Monday, 13 July 2015

Back to kindergarten

Today was tough.
Today was my first day back to work after spending the last 2.5 months caring for my most prized possessions: my children. But now after another devastating round with cancer, it's time for our family to try to find our new normal again. But it's hard. We never had "normal". I guess it's our own definition of normal, just like each and every other family out there. 

But today was tough. 
Today I had to walk away from my children's tears and go back to what was routine before April 30th happened. My heart sank and my own eyes welled as I drove away waving like a panicked swimmer in shark-ridden waters. It was the first day of kindergarten for us all over again. 

Except today was tougher. 
Today my children were still suffering from the scars left from a month of unusual terminology, strange places and people who cut other people open but are called heroes for doing so. A confusing time for two six-year-olds. It was unlike the two children I left at school two years ago - two kids with aspiring minds, busy hands and no worry.

Today was tough. 
I know my kids have had to grow up way too fast with the situation we have been given. They have learned far too early about worry, about fear and about death. But at the same time they have gained immense strength with their knowledge and an appreciation for things far beyond a regular six-year-old. The lessons they have learned I hope will carry them far into the future.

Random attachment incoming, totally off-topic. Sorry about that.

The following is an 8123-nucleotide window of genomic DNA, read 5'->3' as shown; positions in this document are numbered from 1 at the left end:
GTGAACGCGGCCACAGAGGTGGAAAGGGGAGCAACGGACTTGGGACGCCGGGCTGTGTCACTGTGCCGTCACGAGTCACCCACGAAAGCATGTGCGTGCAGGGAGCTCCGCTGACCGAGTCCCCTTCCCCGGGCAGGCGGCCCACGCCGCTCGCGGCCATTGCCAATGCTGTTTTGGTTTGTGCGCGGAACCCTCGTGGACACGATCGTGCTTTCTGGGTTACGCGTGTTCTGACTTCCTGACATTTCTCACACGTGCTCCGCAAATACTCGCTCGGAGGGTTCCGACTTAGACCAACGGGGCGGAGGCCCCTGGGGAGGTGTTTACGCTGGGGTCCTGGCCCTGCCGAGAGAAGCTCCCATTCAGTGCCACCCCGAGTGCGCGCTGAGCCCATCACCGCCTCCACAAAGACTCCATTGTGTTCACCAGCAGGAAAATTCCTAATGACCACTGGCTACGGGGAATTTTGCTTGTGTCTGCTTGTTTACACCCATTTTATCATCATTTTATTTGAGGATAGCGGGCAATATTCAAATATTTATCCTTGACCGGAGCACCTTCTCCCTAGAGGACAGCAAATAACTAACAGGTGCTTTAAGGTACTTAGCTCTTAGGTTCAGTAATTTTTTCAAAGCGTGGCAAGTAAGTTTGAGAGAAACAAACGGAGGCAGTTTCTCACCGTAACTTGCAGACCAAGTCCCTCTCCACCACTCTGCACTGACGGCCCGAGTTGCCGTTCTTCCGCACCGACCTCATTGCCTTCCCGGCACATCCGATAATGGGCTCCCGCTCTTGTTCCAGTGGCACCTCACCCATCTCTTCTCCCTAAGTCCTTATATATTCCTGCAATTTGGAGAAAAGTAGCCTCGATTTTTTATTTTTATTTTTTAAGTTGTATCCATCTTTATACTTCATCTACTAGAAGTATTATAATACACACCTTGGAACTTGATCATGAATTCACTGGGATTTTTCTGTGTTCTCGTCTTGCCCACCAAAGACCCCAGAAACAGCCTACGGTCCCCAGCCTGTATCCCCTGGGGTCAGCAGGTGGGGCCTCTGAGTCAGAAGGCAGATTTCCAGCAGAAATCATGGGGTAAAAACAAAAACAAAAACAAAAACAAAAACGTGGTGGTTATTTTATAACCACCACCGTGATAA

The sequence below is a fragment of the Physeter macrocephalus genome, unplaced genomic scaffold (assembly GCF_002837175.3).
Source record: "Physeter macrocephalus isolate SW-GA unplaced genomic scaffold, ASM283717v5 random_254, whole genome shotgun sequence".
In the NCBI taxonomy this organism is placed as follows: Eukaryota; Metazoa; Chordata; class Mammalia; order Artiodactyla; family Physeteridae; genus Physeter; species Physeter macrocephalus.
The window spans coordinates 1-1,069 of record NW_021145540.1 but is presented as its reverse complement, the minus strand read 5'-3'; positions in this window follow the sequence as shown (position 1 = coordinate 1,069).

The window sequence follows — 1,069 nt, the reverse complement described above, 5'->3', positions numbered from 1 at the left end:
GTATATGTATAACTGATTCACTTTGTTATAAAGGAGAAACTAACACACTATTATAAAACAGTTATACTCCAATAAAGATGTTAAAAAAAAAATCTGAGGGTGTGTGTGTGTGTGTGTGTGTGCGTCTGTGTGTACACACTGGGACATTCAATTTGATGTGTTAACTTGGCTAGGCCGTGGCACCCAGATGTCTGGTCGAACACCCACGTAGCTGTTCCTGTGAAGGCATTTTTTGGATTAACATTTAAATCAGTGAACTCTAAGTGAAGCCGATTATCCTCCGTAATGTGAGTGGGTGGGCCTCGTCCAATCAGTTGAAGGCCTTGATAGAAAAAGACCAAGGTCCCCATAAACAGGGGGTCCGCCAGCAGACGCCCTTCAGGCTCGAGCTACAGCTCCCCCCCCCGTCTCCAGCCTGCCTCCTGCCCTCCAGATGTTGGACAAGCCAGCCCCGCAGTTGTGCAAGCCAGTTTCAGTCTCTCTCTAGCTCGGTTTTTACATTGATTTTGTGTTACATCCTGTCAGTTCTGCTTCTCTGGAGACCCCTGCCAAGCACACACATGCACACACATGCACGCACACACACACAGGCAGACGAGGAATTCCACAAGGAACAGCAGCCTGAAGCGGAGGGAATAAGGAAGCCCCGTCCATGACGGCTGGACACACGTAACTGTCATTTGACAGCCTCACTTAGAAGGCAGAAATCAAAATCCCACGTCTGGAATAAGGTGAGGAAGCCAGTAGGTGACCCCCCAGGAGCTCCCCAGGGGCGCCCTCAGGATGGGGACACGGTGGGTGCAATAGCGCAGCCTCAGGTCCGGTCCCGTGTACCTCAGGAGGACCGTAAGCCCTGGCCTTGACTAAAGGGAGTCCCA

Tomorrow will be better. 
As we settle back into our normal routines, so too will all of our emotions. With a little extra tender loving care each day, the pain shall pass. Our memory will fade. And our hearts will heal. 

Tomorrow is better. 
With each passing day, it is another victory. It is another day Xavier has survived cancer and another day we have had to make happy memories. It's no use to stay in the past or look too far into the future without coming back to the present. To appreciate every day you have. These experiences, as terrible as they are and as unfair as them seem, are an eye opener. A second chance at making life the way it should be - refocuses me on what's really important. Everyone should have an opportunity to re-evaluate how you live your life; are you doing what you want, are you still following your goals and on track with the person you wanted to become? And I don't mean the big house you have or the nice sports car in the garage; it's deeper. Are you happy inside? 

Today was rough, but tomorrow is better. 


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